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U.S. Supreme Court Ruling: Atheists Lose...Again.

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posted on May, 5 2014 @ 05:48 PM
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a reply to: Secret009

I'm not sure what you're referring to. Congress opens the SESSION with a prayer. Not each day's business. At least not that I'm talking about. On the US House of Representatives site which I linked above, is the rest of the quote that I'd left off for space.


In addition to opening proceedings with prayer, the Chaplain provides pastoral counseling to the House community, coordinates the scheduling of guest chaplains, and arranges memorial services for the House and its staff. In the past, Chaplains have performed marriage and funeral ceremonies for House members.
Source

Another page, and again, among the US House's official material, is another statement prefacing the creation of the Prayer Caucus.


Throughout the more than 200-year history of our nation, prayer has played a vital role in strengthening the fabric of our society. The purposes of the Congressional Prayer Caucus are to 1) recognize the vital role that prayer by individuals of all faiths has played in uniting us as a people and in making us a more generous, more cooperative, and more forgiving people than we might otherwise have been; 2) collect, exchange, and disseminate information about prayer as a fundamental and enduring feature of American life; 3) use the legislative process – both through sponsorship of affirmative legislation and through opposition to detrimental legislation – to assist the nation and its people in continuing to draw upon and benefit from this essential source of our strength and well-being. Members of the Congressional Prayer Caucus also work together to preserve the presence of religion, faith, and morality in the marketplace of ideas.
Source

I think it's a very fair and perhaps necessary public debate about the extent to which we remain a nation with deep ties to Christian and Judea Christian values as well as traditions. The fact we are one, is historic and simply sits there in the record to see. I think it's a beneficial thing, so long as it never comes to define the laws and actions of those who write them in a way that forces others to follow specific scripture or any form of specific beliefs within one Faith.

Just my thoughts tho...and this topic has many very strongly held opinions, no question.
edit on 5-5-2014 by Wrabbit2000 because: (no reason given)




posted on May, 5 2014 @ 06:00 PM
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a reply to: Secret009


smoking... nothing...

little white pills.... no comment.

As for 330+/- days - I can bump the numbers up if you want. What sounds good - 340? 350?

Atheists and heaven



edit on 5-5-2014 by Xcathdra because: (no reason given)



posted on May, 5 2014 @ 06:03 PM
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a reply to: rickynews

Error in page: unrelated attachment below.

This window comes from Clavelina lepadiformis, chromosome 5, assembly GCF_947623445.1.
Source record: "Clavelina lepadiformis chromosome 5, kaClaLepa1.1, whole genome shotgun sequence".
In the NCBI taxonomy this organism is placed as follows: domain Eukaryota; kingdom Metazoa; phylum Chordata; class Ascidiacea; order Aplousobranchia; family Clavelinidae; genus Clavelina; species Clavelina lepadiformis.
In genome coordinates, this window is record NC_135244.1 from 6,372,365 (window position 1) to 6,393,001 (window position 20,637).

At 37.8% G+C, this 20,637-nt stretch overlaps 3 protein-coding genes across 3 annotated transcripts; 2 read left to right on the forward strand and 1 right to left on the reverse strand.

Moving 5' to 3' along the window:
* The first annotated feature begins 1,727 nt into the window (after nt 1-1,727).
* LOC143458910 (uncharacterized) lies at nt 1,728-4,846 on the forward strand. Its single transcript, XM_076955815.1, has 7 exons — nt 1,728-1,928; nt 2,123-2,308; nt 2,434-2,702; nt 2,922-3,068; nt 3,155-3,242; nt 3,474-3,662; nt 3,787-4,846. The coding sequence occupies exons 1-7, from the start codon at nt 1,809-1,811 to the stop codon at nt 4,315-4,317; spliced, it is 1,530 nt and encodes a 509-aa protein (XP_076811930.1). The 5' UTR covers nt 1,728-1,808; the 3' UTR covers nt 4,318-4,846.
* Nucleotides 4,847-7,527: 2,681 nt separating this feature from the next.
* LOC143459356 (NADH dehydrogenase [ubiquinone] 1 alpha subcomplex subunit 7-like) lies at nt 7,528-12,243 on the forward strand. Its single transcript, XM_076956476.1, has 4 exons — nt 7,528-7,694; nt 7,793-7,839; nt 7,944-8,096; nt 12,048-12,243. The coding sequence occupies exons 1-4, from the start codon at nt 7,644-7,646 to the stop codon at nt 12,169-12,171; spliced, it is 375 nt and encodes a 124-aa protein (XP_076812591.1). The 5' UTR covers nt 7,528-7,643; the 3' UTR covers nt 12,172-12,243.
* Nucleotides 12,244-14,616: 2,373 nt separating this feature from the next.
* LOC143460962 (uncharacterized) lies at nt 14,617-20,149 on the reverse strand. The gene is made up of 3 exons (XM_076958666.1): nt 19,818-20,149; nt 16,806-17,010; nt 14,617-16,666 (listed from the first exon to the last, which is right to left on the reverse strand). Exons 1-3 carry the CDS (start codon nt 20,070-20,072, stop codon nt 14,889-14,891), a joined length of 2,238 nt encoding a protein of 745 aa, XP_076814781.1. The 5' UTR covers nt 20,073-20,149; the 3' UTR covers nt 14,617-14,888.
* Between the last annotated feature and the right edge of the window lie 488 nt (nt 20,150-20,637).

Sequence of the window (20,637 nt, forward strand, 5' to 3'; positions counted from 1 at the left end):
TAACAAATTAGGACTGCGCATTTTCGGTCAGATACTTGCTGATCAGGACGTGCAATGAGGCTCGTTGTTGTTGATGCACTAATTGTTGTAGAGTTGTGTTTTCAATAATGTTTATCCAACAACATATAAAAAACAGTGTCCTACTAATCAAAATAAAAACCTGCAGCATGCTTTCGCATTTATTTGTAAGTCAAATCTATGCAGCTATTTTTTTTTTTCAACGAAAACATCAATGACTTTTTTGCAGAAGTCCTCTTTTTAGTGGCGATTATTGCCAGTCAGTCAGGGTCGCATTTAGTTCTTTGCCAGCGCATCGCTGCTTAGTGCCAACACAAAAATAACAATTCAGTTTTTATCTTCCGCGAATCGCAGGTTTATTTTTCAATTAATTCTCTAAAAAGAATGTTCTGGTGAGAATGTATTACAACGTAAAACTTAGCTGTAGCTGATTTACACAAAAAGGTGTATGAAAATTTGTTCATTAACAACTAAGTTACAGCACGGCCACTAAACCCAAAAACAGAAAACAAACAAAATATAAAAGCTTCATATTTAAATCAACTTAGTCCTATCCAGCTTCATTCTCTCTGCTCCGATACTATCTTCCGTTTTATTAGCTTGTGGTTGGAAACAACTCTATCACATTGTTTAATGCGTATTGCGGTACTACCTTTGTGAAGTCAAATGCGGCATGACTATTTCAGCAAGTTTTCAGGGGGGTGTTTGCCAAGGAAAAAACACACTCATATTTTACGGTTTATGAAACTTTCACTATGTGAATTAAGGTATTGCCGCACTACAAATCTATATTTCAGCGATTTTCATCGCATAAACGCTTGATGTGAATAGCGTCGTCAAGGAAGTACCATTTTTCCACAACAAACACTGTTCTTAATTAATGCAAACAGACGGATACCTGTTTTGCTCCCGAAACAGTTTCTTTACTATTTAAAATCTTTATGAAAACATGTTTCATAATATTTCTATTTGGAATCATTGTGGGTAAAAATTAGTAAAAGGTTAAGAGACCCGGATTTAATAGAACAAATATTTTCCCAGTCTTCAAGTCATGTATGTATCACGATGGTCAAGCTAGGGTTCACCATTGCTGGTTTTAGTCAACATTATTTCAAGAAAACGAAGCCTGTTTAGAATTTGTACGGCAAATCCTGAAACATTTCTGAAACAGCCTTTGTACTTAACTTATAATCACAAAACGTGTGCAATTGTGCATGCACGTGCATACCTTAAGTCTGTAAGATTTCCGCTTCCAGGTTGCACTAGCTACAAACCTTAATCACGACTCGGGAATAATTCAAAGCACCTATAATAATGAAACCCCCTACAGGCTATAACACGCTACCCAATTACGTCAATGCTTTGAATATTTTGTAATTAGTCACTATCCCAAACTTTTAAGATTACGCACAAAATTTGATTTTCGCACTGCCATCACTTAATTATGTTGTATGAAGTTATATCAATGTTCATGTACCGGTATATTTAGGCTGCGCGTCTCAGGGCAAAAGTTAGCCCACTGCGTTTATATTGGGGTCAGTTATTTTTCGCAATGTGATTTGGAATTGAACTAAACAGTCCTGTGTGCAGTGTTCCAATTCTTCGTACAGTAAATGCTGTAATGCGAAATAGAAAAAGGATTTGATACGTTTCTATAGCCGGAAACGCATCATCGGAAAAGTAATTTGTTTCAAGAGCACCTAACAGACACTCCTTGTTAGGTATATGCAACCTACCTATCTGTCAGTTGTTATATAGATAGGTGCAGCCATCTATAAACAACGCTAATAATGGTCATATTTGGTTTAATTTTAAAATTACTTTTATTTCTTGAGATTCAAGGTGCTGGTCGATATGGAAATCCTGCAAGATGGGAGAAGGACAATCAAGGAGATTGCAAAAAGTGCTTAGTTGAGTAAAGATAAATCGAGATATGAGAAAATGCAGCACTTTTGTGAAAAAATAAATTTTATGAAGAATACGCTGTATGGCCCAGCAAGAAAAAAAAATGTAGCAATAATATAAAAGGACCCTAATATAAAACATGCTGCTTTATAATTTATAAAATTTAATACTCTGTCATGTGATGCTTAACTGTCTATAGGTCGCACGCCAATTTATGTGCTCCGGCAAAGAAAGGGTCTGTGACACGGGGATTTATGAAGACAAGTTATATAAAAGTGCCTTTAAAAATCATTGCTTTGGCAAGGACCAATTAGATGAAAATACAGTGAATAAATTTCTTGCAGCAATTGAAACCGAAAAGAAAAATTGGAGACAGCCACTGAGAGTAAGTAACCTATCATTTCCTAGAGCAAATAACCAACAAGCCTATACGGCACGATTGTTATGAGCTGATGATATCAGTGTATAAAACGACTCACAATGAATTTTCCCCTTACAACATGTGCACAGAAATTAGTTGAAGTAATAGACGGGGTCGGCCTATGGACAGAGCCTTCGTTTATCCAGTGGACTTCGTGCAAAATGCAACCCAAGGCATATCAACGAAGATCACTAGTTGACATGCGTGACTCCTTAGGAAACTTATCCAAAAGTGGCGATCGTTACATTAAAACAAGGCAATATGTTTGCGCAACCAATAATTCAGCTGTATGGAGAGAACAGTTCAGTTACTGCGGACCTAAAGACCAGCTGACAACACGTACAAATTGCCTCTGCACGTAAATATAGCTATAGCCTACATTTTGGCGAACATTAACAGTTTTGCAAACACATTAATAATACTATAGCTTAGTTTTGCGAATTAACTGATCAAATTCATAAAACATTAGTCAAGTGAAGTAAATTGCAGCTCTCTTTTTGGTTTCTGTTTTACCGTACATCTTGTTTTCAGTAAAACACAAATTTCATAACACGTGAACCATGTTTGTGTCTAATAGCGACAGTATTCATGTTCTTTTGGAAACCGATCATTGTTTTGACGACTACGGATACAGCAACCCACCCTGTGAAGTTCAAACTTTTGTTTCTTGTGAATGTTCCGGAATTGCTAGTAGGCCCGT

All atheists are communist?
It seems it is you who has an agenda.


edit on 5-5-2014 by Willtell because: (no reason given)



posted on May, 5 2014 @ 06:19 PM
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a reply to: Wrabbit2000

"I think it's a very fair and perhaps necessary public debate about the extent to which we remain a nation with deep ties to Christian and Judea Christian values as well as traditions. "

Article 11 of the Treaty of Tripoli
"... the Government of the United States of America is not, in any sense, founded on the Christian religion..."
-John Adams, 1797


Debate over, you lose.



posted on May, 5 2014 @ 06:23 PM
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a reply to: Xcathdra

Please name the atheist holiday you are referring to / making up.



posted on May, 5 2014 @ 06:25 PM
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a reply to: Secret009

Well that is certainly one way of presenting an interpretation of historic events and ongoing tradition.

It's not my intent or desire to get into anything beyond simple debate, which seems a tough order to fill at the moment with this topic. So.. I suppose I'll let the sourced references I've contributed stand for my feelings on all this while I tend to other things... It's certainly never boring when religion is the topic.



posted on May, 5 2014 @ 06:26 PM
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a reply to: Willtell

He's going to be pissed when he find out what Jesus had to say about rich people.



posted on May, 5 2014 @ 06:30 PM
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originally posted by: Secret009
a reply to: Xcathdra

Please name the atheist holiday you are referring to / making up.


It was sarcasm...

Since atheists don't have "holidays", and since religions don't have holidays every single day, it was a sarcastic comment that was saying Atheists get their own "holidays (IE a normal day no religion claims as a holiday). When taken into account religious holidays can account for maybe 30-50 days out of the year.

meaning religious groups celebrate their religion far less frequently than atheists celebrate their non holidays.



posted on May, 5 2014 @ 06:34 PM
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a reply to: Wrabbit2000


"Well that is certainly one way of presenting an interpretation of historic events and ongoing tradition. "

You mean evidence?

"It's not my intent or desire to get into anything beyond simple debate, which seems a tough order to fill at the moment with this topic"

Typical mobius straw man (amalgamation of a straw man and circular reasoning fallacies). "Don't talk about the issue or who is right, we don't care about who is right because we know we are wrong. Talk about how both sides have a right to argue."


"It's certainly never boring when religion is the topic."

Trying to argue with people who believe an invisible sky wizard are on their side, and that his opinion is all that matters, is both utterly exhausting and boring as hell. I haven't heard a single original argument from any theist ever. It's all talking points without even an iota of critical reasoning.